Not too long ago, I was getting my hair cut, when up came that softball conversation we’ve all had in the stylist’s chair. So, do you have kids? Yep, ages seven and four. So, what do you do for work? I work in Healthcare IT at a local hospital.
“Oh yeah, I need to stop by that hospital ER later today. My arm has been bothering me…”
I tried not to show too much emotion, because this girl hit a nerve with me. I managed to calmly advise that it would be a lot better if she would at least go to the Urgent Care; then go about getting a primary care doctor. Besides, nobody wants an angry hair stylist standing over them with scissors. Bottom line, you don’t have to be a genius to know that the ER is more expensive for insurance, taxpayers, and the whole healthcare system. Emergency Room overuse is a big problem for all of us for several reasons:
- The costs are much higher than for other care environments
- The costs are more likely to be written off as losses
- The focus is on responding to visits that are not always urgent, as if they were
A 2010 study by the Rand Corporation indicated that unnecessary ER visits cost the US healthcare system $4.4 Billion annually. The good news is that there are some organizations who are using technology to cut down on emergency room abuse. In 2013 the Washington State Hospital Association launched a technology program called EDIE, which stands for Emergency Department Information Exchange. About 30 hospitals participated in a type of health technology exchange, in which details about ED visits were collected by the EDIE system.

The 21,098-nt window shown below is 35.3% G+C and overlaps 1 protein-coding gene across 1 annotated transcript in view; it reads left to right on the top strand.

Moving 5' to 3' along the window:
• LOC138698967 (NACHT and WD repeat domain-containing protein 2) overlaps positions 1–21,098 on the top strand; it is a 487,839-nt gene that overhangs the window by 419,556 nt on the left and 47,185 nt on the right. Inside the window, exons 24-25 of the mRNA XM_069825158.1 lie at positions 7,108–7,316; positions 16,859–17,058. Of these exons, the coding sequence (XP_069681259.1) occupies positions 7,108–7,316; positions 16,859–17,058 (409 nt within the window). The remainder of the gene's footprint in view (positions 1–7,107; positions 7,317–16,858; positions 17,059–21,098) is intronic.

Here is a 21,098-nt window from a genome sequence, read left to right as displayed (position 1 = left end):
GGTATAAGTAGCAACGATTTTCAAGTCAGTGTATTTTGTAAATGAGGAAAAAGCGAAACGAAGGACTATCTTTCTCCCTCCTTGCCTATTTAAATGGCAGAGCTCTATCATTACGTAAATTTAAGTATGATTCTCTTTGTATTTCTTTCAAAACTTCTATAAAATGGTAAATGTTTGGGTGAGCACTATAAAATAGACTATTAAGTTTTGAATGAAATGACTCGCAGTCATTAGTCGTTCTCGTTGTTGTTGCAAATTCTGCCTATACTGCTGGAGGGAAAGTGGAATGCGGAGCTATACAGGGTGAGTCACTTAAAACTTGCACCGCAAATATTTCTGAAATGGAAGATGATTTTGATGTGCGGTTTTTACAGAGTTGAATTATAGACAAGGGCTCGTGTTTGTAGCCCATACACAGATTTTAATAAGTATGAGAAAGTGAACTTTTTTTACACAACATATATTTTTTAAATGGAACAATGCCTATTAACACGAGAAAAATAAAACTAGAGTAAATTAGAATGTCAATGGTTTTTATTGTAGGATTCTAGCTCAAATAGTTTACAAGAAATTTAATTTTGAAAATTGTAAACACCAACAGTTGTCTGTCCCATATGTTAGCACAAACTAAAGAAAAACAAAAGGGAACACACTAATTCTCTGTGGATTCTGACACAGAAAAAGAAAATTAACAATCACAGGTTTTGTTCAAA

The system revealed widespread abuse by patients who overused the ER. Typically sprains and strains, upper respiratory infections, and urinary tract infections should not be handled by the same unit that cares for auto accidents and gunshot wounds. There was one patient who had used the ER over 300 times in one year for those kinds of issues. The State does not use the data to just arbitrarily cut off those who overuse the ER. They allow a certain number of ER visits per year for some conditions, then notify patients and Healthcare providers if a patient bumps up against those limits.
Additionally, the system has been successful in identifying “narcotic shoppers” who show up at many different facilities with the same complaint, in search of multiple pain med prescriptions. Here are some of the amazing results from the Hospital Association review:
- The rate of emergency department visits declined by 9.9 percent.
- The rate of “frequent visitors” (five or more visits annually) dropped by 10.7 percent.
- The rate of visits resulting in a scheduled drug prescription fell by 24 percent.
- The rate of visits with a low-acuity (less serious) diagnosis decreased by 14.2 percent.
Here is a descriptive graphic from Collective Medical Technologies, who implemented the EDIE system:
What this all means is that the adoption of advanced data analysis can result in lower cost to all of us, and better care for those on the edges of society.